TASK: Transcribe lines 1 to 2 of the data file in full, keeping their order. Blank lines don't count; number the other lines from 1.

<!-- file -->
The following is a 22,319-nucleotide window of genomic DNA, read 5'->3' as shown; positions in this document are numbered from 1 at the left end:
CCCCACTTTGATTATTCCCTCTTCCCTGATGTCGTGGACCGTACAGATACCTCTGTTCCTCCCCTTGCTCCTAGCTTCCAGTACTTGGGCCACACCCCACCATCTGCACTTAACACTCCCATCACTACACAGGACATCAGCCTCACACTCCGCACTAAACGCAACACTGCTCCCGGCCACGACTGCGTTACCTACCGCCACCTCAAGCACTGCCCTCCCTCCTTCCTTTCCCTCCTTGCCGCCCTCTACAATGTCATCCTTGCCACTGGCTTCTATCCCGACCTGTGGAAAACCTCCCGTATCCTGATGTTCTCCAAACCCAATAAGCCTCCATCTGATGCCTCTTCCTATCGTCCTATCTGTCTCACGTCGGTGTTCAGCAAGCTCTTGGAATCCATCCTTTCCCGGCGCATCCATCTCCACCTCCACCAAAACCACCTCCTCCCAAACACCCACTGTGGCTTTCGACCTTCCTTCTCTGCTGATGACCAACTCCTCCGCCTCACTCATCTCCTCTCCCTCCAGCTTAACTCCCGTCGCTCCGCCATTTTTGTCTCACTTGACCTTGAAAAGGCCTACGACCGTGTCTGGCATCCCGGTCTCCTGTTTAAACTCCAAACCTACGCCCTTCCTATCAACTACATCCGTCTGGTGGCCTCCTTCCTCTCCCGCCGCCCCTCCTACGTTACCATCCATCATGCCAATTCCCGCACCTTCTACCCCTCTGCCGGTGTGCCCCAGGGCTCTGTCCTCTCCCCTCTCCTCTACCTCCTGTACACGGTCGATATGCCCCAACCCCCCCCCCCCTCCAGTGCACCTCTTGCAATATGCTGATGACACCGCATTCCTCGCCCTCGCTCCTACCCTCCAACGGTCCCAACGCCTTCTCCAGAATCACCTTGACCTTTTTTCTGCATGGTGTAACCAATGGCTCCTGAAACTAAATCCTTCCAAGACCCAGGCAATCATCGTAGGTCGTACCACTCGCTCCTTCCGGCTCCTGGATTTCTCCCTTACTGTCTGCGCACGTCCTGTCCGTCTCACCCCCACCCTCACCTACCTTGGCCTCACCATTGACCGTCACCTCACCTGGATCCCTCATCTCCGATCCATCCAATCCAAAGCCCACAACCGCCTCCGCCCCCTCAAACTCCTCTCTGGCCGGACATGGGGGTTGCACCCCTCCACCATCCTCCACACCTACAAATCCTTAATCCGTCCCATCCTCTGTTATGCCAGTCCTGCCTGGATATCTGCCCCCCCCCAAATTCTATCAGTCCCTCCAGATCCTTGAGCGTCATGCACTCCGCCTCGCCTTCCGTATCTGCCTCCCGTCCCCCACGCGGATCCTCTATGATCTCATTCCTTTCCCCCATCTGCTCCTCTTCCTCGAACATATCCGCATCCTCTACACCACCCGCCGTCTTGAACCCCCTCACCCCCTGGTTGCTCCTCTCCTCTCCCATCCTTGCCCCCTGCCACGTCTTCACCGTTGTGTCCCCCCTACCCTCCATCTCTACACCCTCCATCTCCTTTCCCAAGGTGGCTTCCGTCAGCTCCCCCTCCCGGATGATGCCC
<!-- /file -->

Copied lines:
The following is a 22,319-nucleotide window of genomic DNA, read 5'->3' as shown; positions in this document are numbered from 1 at the left end:
CCCCACTTTGATTATTCCCTCTTCCCTGATGTCGTGGACCGTACAGATACCTCTGTTCCTCCCCTTGCTCCTAGCTTCCAGTACTTGGGCCACACCCCACCATCTGCACTTAACACTCCCATCACTACACAGGACATCAGCCTCACACTCCGCACTAAACGCAACACTGCTCCCGGCCACGACTGCGTTACCTACCGCCACCTCAAGCACTGCCCTCCCTCCTTCCTTTCCCTCCTTGCCGCCCTCTACAATGTCATCCTTGCCACTGGCTTCTATCCCGACCTGTGGAAAACCTCCCGTATCCTGATGTTCTCCAAACCCAATAAGCCTCCATCTGATGCCTCTTCCTATCGTCCTATCTGTCTCACGTCGGTGTTCAGCAAGCTCTTGGAATCCATCCTTTCCCGGCGCATCCATCTCCACCTCCACCAAAACCACCTCCTCCCAAACACCCACTGTGGCTTTCGACCTTCCTTCTCTGCTGATGACCAACTCCTCCGCCTCACTCATCTCCTCTCCCTCCAGCTTAACTCCCGTCGCTCCGCCATTTTTGTCTCACTTGACCTTGAAAAGGCCTACGACCGTGTCTGGCATCCCGGTCTCCTGTTTAAACTCCAAACCTACGCCCTTCCTATCAACTACATCCGTCTGGTGGCCTCCTTCCTCTCCCGCCGCCCCTCCTACGTTACCATCCATCATGCCAATTCCCGCACCTTCTACCCCTCTGCCGGTGTGCCCCAGGGCTCTGTCCTCTCCCCTCTCCTCTACCTCCTGTACACGGTCGATATGCCCCAACCCCCCCCCCCCTCCAGTGCACCTCTTGCAATATGCTGATGACACCGCATTCCTCGCCCTCGCTCCTACCCTCCAACGGTCCCAACGCCTTCTCCAGAATCACCTTGACCTTTTTTCTGCATGGTGTAACCAATGGCTCCTGAAACTAAATCCTTCCAAGACCCAGGCAATCATCGTAGGTCGTACCACTCGCTCCTTCCGGCTCCTGGATTTCTCCCTTACTGTCTGCGCACGTCCTGTCCGTCTCACCCCCACCCTCACCTACCTTGGCCTCACCATTGACCGTCACCTCACCTGGATCCCTCATCTCCGATCCATCCAATCCAAAGCCCACAACCGCCTCCGCCCCCTCAAACTCCTCTCTGGCCGGACATGGGGGTTGCACCCCTCCACCATCCTCCACACCTACAAATCCTTAATCCGTCCCATCCTCTGTTATGCCAGTCCTGCCTGGATATCTGCCCCCCCCCAAATTCTATCAGTCCCTCCAGATCCTTGAGCGTCATGCACTCCGCCTCGCCTTCCGTATCTGCCTCCCGTCCCCCACGCGGATCCTCTATGATCTCATTCCTTTCCCCCATCTGCTCCTCTTCCTCGAACATATCCGCATCCTCTACACCACCCGCCGTCTTGAACCCCCTCACCCCCTGGTTGCTCCTCTCCTCTCCCATCCTTGCCCCCTGCCACGTCTTCACCGTTGTGTCCCCCCTACCCTCCATCTCTACACCCTCCATCTCCTTTCCCAAGGTGGCTTCCGTCAGCTCCCCCTCCCGGATGATGCCC